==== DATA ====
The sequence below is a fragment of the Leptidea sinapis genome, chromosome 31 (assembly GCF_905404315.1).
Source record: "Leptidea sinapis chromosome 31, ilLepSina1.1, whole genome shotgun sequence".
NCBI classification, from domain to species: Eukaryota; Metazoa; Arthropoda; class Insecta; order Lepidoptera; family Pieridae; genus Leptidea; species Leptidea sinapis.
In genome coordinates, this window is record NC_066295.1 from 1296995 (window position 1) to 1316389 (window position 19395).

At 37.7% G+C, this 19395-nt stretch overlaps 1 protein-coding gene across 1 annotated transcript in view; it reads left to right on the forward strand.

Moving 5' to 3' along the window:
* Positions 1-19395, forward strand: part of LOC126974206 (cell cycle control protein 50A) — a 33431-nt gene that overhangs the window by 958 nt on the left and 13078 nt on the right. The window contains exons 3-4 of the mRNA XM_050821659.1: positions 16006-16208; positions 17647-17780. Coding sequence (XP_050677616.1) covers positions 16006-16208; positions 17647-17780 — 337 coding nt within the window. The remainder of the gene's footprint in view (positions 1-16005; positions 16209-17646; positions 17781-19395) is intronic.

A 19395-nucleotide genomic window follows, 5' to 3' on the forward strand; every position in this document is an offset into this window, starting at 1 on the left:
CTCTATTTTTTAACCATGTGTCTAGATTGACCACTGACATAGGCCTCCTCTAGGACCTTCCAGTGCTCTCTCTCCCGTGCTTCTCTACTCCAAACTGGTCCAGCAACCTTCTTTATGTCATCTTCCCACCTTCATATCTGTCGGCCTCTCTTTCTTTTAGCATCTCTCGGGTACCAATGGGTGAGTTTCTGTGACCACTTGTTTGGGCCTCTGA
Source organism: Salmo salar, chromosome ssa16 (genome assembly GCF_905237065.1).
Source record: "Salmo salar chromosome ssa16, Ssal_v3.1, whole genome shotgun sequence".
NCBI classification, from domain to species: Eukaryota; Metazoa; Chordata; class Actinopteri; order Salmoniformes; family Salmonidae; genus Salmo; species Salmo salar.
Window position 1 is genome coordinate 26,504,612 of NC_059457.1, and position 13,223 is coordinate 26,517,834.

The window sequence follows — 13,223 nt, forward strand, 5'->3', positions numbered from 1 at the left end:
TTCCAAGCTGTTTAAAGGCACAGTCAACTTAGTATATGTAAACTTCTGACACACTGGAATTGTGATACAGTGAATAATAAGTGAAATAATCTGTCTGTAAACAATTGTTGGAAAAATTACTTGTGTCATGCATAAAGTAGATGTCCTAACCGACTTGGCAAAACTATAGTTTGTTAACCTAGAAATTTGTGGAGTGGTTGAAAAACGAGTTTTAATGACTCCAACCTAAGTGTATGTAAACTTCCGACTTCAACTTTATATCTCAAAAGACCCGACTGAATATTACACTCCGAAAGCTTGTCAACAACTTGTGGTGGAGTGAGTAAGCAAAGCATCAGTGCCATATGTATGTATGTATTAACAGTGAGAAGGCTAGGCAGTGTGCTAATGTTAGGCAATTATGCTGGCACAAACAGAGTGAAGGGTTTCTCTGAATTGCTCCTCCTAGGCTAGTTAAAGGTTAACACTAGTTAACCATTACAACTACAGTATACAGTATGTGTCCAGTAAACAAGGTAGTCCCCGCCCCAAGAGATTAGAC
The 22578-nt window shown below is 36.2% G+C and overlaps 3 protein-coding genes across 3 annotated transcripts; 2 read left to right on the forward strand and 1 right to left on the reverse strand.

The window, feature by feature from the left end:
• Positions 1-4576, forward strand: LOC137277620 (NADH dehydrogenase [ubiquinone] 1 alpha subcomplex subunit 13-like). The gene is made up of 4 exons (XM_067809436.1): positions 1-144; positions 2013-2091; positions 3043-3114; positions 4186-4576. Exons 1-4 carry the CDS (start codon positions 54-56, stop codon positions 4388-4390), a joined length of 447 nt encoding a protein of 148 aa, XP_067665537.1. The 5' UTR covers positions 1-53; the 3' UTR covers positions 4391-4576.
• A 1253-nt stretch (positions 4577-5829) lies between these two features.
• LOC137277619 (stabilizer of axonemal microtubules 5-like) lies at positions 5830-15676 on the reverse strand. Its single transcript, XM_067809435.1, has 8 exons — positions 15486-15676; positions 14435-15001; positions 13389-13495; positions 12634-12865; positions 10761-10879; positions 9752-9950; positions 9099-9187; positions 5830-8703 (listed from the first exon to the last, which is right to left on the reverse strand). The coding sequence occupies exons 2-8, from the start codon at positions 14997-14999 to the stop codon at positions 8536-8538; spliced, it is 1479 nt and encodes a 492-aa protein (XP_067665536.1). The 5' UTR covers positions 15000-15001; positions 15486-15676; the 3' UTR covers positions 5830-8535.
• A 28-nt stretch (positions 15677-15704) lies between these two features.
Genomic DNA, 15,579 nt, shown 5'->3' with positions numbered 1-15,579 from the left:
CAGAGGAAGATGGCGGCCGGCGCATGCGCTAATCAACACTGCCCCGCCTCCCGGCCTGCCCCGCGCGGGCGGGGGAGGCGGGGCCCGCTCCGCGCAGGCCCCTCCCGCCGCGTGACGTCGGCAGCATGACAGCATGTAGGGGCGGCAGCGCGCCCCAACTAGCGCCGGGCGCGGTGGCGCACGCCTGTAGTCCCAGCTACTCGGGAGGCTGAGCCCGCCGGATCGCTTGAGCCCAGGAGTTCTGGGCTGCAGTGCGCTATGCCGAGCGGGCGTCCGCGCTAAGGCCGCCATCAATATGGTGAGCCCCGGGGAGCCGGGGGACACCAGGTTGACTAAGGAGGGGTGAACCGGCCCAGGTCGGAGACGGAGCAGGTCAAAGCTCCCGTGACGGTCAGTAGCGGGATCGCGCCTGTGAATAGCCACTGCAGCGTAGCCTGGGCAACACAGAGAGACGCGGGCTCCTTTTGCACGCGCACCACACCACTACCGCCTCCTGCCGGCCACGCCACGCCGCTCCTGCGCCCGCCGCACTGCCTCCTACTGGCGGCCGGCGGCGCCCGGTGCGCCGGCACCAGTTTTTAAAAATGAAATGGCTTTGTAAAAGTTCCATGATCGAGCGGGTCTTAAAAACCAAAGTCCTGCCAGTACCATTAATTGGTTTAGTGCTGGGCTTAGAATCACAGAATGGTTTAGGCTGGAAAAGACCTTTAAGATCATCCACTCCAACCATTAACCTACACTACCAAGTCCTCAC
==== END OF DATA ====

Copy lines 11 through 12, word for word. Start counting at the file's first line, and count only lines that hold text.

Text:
Source record: "Salmo salar chromosome ssa16, Ssal_v3.1, whole genome shotgun sequence".
NCBI classification, from domain to species: Eukaryota; Metazoa; Chordata; class Actinopteri; order Salmoniformes; family Salmonidae; genus Salmo; species Salmo salar.